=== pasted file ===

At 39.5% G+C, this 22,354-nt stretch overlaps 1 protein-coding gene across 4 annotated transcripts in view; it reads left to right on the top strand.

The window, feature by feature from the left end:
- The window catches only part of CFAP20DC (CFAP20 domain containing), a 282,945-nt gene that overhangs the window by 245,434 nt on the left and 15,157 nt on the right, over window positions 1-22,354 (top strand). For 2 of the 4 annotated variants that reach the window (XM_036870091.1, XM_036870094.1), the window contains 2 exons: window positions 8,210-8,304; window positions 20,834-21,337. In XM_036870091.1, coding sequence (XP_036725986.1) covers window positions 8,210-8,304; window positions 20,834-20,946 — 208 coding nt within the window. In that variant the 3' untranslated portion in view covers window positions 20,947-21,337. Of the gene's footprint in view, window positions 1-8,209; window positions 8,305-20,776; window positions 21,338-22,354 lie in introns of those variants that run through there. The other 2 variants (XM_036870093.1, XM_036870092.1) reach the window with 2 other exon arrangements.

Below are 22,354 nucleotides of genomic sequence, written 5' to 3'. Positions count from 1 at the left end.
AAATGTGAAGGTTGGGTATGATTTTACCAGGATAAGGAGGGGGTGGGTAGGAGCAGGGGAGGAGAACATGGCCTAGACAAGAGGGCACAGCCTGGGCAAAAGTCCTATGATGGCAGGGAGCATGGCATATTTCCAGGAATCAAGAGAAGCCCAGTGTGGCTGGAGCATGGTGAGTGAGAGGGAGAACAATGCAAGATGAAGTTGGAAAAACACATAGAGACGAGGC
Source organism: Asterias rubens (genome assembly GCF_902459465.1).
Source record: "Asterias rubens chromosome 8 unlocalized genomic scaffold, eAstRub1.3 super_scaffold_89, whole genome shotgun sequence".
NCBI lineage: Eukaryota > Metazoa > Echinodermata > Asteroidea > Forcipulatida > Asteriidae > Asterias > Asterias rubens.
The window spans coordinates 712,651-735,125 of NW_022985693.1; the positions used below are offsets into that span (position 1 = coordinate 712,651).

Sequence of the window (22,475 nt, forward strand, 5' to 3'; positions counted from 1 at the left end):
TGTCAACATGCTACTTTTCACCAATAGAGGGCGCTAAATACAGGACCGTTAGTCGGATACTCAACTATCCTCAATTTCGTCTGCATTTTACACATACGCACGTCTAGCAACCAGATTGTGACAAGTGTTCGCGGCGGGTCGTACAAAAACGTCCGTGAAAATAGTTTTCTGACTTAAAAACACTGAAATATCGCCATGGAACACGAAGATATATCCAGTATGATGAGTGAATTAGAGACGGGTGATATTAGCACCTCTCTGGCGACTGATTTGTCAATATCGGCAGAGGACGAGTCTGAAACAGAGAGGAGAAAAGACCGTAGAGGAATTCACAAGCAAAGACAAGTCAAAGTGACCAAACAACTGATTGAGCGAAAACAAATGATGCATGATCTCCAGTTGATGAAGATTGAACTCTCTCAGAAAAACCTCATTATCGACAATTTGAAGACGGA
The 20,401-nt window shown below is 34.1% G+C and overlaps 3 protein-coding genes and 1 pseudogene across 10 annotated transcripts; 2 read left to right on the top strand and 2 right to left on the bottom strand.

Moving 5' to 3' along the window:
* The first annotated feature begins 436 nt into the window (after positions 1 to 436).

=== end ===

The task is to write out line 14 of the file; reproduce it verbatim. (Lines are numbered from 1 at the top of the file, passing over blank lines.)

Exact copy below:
* The first annotated feature begins 436 nt into the window (after positions 1 to 436).